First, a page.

A MUSICARES TRIBUTE TO PAUL McCARTNEY (2015)
Featuring Paul McCartney, Alicia Keys, Alison Krauss & Union Station, Jerry Douglas, Duane Eddy, Norah Jones, Neil Young with Crazy Horse, Sergio Mendes, Coldplay, James Taylor, Diane Krall, Joe Walsh, Dave Grohl and members of Cirque du Soleil.
Directed by Leon Knoles.
Distributed by Shout Factory. 60 minutes. Not Rated.
As hard as it is for those of us that grew up with him to believe, “The Cute Beatle” is now considered an elder statesman of music. One of only two surviving members of arguably the definitive rock and roll group (and certainly a lot more culturally impactful than Ringo Starr), he someone to honor rather than actually listen to.
Yet, at this point, as a seventy-something year old man, Paul McCartney is more relevant than he has been in decades.
He currently has a hit single for the first time since 1989’s god-awful “Press to Play” and his first top 10 hit since “No More Lonely Nights” in 1984. Oh, sure, on “FourFiveSeconds” he sort of has to ride the coattails of Rihanna and Kanye West to get back to the top of the charts, but he did it and good for him. (The millennials have been having a good time trolling us oldsters, asking who the old guy was on the new Kanye and Rihanna song.)
Dave Grohl chose Sir Paul to replace Kurt Cobain as lead singer on his recent reunion of the surviving members of Nirvana for the song “Cut Me Some Slack” for the soundtrack to the movie Sound City. McCartney’s 2014 comeback album New received some of the best reviews he’d had in years. And late last year, the tribute album The Art of McCartney got some of the biggest names in music to record their own versions of his songbook – including Brian Wilson, Bob Dylan, Billy Joel, Willie Nelson, Heart, The Cure, Cat Stevens, Kiss, Barry Gibb, Steve Miller and many, many more.
This video is another step in the right direction for celebrating his career. This all-star concert, again performing McCartney classics and lesser-known songs, recasts some of his greatest moments in starkly different context. The concert itself happened back in 2012, when McCartney won the Man of the Year award from MusiCares, a charity formed by the National Academy of Recording Arts and Sciences (the Grammy people) to help provide for musicians in need.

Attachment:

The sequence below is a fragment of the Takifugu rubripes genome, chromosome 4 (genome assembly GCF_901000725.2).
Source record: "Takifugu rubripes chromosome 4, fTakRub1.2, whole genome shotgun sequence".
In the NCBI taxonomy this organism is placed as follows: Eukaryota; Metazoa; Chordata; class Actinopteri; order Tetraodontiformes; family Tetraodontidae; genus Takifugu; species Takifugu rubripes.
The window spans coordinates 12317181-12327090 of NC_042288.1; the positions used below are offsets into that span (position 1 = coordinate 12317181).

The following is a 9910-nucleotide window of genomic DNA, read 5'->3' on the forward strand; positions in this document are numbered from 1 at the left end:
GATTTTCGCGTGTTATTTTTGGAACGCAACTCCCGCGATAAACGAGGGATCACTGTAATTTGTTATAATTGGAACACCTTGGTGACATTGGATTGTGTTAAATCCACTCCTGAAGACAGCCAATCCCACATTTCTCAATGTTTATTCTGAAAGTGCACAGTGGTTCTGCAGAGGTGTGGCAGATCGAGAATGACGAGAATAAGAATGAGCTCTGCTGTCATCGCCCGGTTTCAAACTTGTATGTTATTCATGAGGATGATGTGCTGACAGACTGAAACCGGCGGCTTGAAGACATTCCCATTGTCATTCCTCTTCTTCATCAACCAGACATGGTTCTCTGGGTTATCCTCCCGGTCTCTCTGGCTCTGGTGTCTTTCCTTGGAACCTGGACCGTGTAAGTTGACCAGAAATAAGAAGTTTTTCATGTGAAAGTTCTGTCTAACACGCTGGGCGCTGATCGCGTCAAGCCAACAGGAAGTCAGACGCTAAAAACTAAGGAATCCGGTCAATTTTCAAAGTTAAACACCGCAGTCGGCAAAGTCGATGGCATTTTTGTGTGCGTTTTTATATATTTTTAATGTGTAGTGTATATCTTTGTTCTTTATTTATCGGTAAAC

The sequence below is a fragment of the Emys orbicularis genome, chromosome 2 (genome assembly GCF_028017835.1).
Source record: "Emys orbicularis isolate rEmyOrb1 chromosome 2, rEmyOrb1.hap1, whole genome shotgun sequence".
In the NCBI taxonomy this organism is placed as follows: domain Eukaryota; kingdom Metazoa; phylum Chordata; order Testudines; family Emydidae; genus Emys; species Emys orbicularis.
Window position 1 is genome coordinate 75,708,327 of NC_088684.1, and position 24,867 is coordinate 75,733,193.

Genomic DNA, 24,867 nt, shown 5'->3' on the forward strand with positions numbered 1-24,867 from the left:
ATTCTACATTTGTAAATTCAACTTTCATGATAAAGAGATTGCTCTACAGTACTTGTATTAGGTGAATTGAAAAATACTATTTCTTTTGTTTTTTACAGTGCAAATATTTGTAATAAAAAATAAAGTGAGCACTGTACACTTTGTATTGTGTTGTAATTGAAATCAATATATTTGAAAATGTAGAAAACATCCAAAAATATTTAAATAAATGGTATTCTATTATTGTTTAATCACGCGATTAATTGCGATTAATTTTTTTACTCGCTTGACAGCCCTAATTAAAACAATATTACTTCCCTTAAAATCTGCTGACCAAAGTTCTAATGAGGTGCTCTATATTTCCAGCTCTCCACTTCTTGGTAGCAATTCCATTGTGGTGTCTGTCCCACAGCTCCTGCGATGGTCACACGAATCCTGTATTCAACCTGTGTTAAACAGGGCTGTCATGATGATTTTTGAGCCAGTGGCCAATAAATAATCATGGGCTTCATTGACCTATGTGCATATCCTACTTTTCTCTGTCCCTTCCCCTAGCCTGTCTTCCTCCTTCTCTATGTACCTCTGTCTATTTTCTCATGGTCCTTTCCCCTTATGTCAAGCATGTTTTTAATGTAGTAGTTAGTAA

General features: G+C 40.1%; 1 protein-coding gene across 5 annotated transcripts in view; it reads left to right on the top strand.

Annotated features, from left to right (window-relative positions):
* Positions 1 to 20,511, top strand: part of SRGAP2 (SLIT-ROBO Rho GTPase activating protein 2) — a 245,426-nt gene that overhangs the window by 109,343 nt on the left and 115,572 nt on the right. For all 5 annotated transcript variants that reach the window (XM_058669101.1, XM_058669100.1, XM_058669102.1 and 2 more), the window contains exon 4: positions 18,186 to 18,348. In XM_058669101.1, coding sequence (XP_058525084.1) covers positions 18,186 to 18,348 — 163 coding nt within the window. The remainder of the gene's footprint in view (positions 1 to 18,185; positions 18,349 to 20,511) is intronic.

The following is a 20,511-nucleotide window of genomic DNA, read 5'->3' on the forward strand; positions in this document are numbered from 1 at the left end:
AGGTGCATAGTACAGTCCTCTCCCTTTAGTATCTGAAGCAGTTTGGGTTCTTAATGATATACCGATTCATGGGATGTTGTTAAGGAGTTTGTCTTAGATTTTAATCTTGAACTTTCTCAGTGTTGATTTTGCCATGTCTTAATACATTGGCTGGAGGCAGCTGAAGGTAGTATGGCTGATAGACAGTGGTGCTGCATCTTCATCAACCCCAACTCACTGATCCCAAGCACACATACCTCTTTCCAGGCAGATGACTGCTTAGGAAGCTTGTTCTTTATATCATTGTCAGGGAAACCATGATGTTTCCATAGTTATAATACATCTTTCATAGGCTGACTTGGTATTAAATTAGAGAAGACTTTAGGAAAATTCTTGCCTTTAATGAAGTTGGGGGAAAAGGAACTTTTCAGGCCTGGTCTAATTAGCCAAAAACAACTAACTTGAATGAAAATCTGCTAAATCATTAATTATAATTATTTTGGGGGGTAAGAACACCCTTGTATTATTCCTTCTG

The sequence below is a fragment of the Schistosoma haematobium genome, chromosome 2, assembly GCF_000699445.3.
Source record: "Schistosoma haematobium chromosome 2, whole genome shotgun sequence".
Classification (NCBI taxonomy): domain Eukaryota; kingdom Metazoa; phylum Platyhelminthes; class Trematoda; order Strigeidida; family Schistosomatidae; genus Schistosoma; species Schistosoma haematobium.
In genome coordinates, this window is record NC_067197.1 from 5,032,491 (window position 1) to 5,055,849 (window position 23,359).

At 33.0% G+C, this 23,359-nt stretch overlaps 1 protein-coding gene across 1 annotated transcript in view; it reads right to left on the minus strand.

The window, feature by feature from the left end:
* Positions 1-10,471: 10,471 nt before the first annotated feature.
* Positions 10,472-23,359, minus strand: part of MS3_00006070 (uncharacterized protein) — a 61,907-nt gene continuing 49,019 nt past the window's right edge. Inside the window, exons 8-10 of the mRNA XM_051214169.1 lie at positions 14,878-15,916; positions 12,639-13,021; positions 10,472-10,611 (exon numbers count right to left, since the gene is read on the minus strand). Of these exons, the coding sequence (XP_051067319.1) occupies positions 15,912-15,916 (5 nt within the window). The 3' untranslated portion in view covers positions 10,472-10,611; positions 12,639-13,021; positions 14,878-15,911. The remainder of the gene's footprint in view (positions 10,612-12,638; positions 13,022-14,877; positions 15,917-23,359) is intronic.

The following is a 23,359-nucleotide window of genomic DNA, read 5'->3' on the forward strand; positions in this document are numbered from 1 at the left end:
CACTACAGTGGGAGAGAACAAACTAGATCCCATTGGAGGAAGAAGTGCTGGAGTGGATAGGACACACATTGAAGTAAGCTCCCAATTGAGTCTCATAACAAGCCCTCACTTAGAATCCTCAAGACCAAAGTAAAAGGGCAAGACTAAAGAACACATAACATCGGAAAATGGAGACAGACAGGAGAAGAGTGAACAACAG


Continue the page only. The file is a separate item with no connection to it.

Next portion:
Even more than The Art of McCartney was, A MusiCares Tribute to Paul McCartney had an eccentric and wide-ranging group of artists putting their own stamp on Sir Paul’s finest songs.
It starts off rather weakly, though, with an extended medley of Beatles tunes being performed by Cirque du Soleil’s cast of The Beatles “Love.” Problem is, these aren’t singers, it’s just prerecorded music with a bunch of goofily dressed dancers acting twee.
However, as soon as that endless medley winds down, the concert winds up. Sir Paul is on stage to take part in one of two of his short sets, doing a workmanlike take on “Magical Mystery Tour” and then putting the pedal down on a wonderful take of his Wings song “Junior’s Farm.” It’s an interesting song choice – only four of the songs here are not from his Beatles days, and three of those four solo or Wings songs were performed by McCartney himself. It’s not as obvious a choice as, say, “Live & Let Die,” or “Band on the Run” or “Maybe I’m Amazed” or even “Silly Love Songs.” But it reminds us of a terrific song we probably hadn’t heard in years.
The intriguing musical choices continue as the guest acts take the stage. Alicia Keys takes “Blackbird” and magically transforms it from an acoustic folk ballad to a majestically soulful torch song. On the other end of the spectrum, surf guitar legend Duane Eddy deconstructed the lushly beautiful “And I Love Her” into a raw acoustic guitar instrumental.
Alison Krauss and Union Station (with Jerry Douglas) took on the only other non-Beatles track, reinventing McCartney’s last huge hit “No More Lonely Nights” as an admittedly beautiful rootsy country lament. Still, that song is a pretty minor addition to McCartney’s oeuvre, and you’re left sort of wishing that Krauss had taken the time to recreate a more worthy page from his solo songbook.
Neil Young & Crazy Horse roughed up “I Saw Her Standing There” and gave it a loping country rock stomp, even if Neil played a little fast and loose with the lyrics. (“Well she was just 17, and she was no beauty queen…?” Really?) Coldplay sounds surprisingly low-key and humble on its acoustic take of “We Can Work It Out” and Sergio Mendes sounds oddly timeless while wonderfully old-fashioned in his bossa nova take of “Fool on the Hill” (which Mendes had ridden to the top of charts in 1966).
There is also the added entertainment of playing spot the B-celebrity in the audience. Instead of just random audience shots like most concerts, you have a good shot of recognizing the person clapping along in all the crowd scenes here. Hey, isn’t that David Crosby? Is that Miami Steve Van Zandt? Is that Jeff Lynne? There’s Smokey Robinson. Hey, look, it’s Eric Idle. And there’s Rosanna Arquette. Wait, is that Randy Jackson? Isn’t that Rita Wilson? (In fairness, her A-list husband Tom Hanks was there, too.)
By the time McCartney returns to the stage at the end – with a three-song set including the recent song “My Valentine” (honestly, far from his best work), the lyrically anachronistic but mostly enjoyable “1985” and a super-group run-through of “Golden Slumbers/Carry That Weight/The End” with Dave Grohl and Joe Walsh – the B-celebrity audience is in a lather. If you’re a fan, you will be too.
Jay S. Jacobs
Copyright ©2015 PopEntertainment.com. All rights reserved. Posted: March 21, 2015.